Handheld device maker Handspring has moved into new territory as it launched its PDA (personal digital assistant)-cum-phone, called Treo, in Hong Kong on Tuesday.
Hong Kong is the first country in the world to have Treo available on the shelves and Singapore will follow soon after, even though Handspring has already made public deals with service providers in Europe and has introduced the product there, Handspring officials said.
According to Bill Holtzman, International vice president at Handspring, Treo, in Asia, will be available through service providers, such as Hong Kong-based SmarTone Mobile Communications Ltd., and Singapore Telecommunications Ltd. (SingTel) in Singapore, in addition to Handspring's usual hardware resellers and distributors.
"We will leverage our relationships with existing computer distributors and plan to make new (telecommunication) operator relationships to expand our reach," Holtzman said, adding that Handspring's strategy is to attack the market from two angles.
The Treo 180, with monochrome display, will retail at HK$4,380 (US$562) in Hong Kong, and there are no plans to offset that price tag even with service activation, Holtzman said.
"There are different traditions around the world on the amount of subsidies service providers offer, and historically, Hong Kong (and most of Asia) don't have very big subsidies for reasons such as already cheap air time," Holtzman said.
This practice is in stark contrast to the U.S. and Europe where handset subsidies can go from US$100 up to $200, he said. "It's all about competition. Once a service provider begins to offer reduced rates, the others will have to follow."
Although the Treo is rather pricey compared to regular PDAs or mobile phones, Handspring believes that the product's "cross-over functions," between a phone and PDA, is good enough to make users fork out the cash.
At the same time, Treo has been criticized by some in the industry for not having an expansion slot for Secure Digital (SD) or Multimedia (MMC) cards, or an expandable Springboard platform, which had initially made Handspring handhelds attractive to users.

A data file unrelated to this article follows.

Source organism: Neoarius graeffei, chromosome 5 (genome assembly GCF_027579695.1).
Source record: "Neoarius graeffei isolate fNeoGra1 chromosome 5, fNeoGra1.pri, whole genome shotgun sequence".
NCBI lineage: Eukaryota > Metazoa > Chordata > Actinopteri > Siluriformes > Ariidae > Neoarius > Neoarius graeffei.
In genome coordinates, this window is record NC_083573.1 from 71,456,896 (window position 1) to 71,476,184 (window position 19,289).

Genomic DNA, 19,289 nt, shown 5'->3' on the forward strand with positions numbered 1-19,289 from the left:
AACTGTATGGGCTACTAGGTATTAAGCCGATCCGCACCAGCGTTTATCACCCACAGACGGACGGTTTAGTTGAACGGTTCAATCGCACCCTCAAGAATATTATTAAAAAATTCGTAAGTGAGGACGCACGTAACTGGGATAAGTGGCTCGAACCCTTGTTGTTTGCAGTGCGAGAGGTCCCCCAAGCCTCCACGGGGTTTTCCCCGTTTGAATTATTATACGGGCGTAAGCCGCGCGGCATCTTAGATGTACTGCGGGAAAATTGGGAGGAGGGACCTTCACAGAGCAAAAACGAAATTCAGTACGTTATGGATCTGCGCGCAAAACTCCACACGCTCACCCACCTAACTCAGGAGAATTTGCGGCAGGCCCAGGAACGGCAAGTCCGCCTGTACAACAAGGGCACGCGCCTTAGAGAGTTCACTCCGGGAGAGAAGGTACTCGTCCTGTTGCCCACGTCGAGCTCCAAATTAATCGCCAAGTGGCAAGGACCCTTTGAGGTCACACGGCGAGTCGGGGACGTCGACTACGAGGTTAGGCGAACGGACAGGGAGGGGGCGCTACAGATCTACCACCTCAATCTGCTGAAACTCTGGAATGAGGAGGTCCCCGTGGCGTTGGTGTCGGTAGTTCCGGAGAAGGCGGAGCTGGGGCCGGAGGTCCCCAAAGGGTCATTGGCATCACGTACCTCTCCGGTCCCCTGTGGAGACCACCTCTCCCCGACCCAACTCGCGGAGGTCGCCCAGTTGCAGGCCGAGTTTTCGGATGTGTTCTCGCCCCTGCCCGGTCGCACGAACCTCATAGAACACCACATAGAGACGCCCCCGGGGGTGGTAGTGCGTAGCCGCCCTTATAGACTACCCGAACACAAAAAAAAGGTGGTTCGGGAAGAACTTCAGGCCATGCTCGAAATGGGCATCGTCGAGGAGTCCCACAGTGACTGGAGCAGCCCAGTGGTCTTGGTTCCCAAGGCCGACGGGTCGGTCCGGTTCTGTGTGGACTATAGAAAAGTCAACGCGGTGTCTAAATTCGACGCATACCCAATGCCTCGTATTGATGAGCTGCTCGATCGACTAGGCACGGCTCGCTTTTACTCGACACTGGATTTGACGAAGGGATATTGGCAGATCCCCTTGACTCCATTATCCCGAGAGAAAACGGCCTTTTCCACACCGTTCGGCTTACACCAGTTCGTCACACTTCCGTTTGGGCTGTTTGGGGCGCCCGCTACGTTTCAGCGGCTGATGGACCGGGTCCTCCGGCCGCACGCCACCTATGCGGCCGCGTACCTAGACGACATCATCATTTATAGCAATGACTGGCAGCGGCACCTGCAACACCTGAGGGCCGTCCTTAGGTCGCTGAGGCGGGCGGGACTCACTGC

However, creating a lightweight and small product was Handspring's "number one consideration," said Holtzman. Treo weighs 147 grams, and is as big as a deck of cards, he said.
"Adding a Springboard slot would make it a lot heavier and bigger," Holtzman said. "We wanted to come up with an acceptable size for a telephone, so we had to deal with demanding weight and size constraints."
The Treo 270, a similar product but with a color display, will be available in the summer, Holtzman said. All handsets are GPRS-enabled, although development for GPRS software is still underway and will be available, via free downloads, in the second quarter of this year, he said.
According to analysts, the hybrid product is a leap-of-faith for Handspring. "It could either make or break Handspring this year," said Manny Lopez, Hong Kong-based market analyst of personal systems research at IDC Asia-Pacific.
"Overall sales for PDAs were bad in 2001, and although Handspring is going into a different market, it's a big gamble for them," Lopez said.
According to IDC, Handspring had 14.9 percent marketshare in the U.S. handheld device market, and 12.6 percent in Europe over the first half of 2001, although its Asia-Pacific marketshare was a mere 1 percent, and it is unlikely to capture China, the region's largest market.
"I don't think (Handspring) will ever be big in China because of the cheaper, local products that are available," Lopez said. "With prices ranging over $500, and even more with taxes, it's way too much for the price-sensitive Chinese market."
IDC is a subsidiary of the International Data Group, the parent company of the IDG News Service.